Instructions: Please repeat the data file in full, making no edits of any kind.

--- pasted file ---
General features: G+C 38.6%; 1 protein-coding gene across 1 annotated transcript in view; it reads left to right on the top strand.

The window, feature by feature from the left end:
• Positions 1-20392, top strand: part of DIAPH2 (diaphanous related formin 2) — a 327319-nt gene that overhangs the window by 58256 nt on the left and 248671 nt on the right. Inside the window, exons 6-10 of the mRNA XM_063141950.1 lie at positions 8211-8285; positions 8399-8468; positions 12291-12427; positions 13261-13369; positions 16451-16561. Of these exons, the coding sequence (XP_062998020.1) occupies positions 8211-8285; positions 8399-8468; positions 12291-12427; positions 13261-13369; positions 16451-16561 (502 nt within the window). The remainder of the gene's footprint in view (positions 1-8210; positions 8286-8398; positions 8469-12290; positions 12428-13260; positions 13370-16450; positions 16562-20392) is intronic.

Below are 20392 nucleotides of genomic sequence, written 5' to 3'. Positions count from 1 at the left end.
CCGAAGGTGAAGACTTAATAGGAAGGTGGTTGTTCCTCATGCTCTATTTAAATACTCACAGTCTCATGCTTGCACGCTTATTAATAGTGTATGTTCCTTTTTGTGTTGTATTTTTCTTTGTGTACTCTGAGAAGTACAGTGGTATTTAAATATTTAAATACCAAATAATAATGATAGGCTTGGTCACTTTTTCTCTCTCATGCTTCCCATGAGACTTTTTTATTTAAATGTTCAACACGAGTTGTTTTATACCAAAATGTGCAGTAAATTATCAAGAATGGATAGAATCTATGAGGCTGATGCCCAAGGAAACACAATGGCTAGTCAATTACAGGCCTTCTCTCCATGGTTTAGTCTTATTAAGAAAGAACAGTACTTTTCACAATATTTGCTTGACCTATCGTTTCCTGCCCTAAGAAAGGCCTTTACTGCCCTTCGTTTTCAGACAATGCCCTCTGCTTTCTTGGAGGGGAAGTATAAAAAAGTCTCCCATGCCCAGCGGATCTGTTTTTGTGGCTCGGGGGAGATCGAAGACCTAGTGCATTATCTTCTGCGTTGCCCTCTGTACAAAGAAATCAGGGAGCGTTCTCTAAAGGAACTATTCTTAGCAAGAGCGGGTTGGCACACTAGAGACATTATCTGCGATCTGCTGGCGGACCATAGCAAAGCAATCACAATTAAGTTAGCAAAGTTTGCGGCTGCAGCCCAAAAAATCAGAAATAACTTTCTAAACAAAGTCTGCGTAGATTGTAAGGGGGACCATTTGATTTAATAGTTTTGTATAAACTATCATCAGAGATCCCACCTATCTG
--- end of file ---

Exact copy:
General features: G+C 38.6%; 1 protein-coding gene across 1 annotated transcript in view; it reads left to right on the top strand.

The window, feature by feature from the left end:
• Positions 1-20392, top strand: part of DIAPH2 (diaphanous related formin 2) — a 327319-nt gene that overhangs the window by 58256 nt on the left and 248671 nt on the right. Inside the window, exons 6-10 of the mRNA XM_063141950.1 lie at positions 8211-8285; positions 8399-8468; positions 12291-12427; positions 13261-13369; positions 16451-16561. Of these exons, the coding sequence (XP_062998020.1) occupies positions 8211-8285; positions 8399-8468; positions 12291-12427; positions 13261-13369; positions 16451-16561 (502 nt within the window). The remainder of the gene's footprint in view (positions 1-8210; positions 8286-8398; positions 8469-12290; positions 12428-13260; positions 13370-16450; positions 16562-20392) is intronic.

Below are 20392 nucleotides of genomic sequence, written 5' to 3'. Positions count from 1 at the left end.
CCGAAGGTGAAGACTTAATAGGAAGGTGGTTGTTCCTCATGCTCTATTTAAATACTCACAGTCTCATGCTTGCACGCTTATTAATAGTGTATGTTCCTTTTTGTGTTGTATTTTTCTTTGTGTACTCTGAGAAGTACAGTGGTATTTAAATATTTAAATACCAAATAATAATGATAGGCTTGGTCACTTTTTCTCTCTCATGCTTCCCATGAGACTTTTTTATTTAAATGTTCAACACGAGTTGTTTTATACCAAAATGTGCAGTAAATTATCAAGAATGGATAGAATCTATGAGGCTGATGCCCAAGGAAACACAATGGCTAGTCAATTACAGGCCTTCTCTCCATGGTTTAGTCTTATTAAGAAAGAACAGTACTTTTCACAATATTTGCTTGACCTATCGTTTCCTGCCCTAAGAAAGGCCTTTACTGCCCTTCGTTTTCAGACAATGCCCTCTGCTTTCTTGGAGGGGAAGTATAAAAAAGTCTCCCATGCCCAGCGGATCTGTTTTTGTGGCTCGGGGGAGATCGAAGACCTAGTGCATTATCTTCTGCGTTGCCCTCTGTACAAAGAAATCAGGGAGCGTTCTCTAAAGGAACTATTCTTAGCAAGAGCGGGTTGGCACACTAGAGACATTATCTGCGATCTGCTGGCGGACCATAGCAAAGCAATCACAATTAAGTTAGCAAAGTTTGCGGCTGCAGCCCAAAAAATCAGAAATAACTTTCTAAACAAAGTCTGCGTAGATTGTAAGGGGGACCATTTGATTTAATAGTTTTGTATAAACTATCATCAGAGATCCCACCTATCTG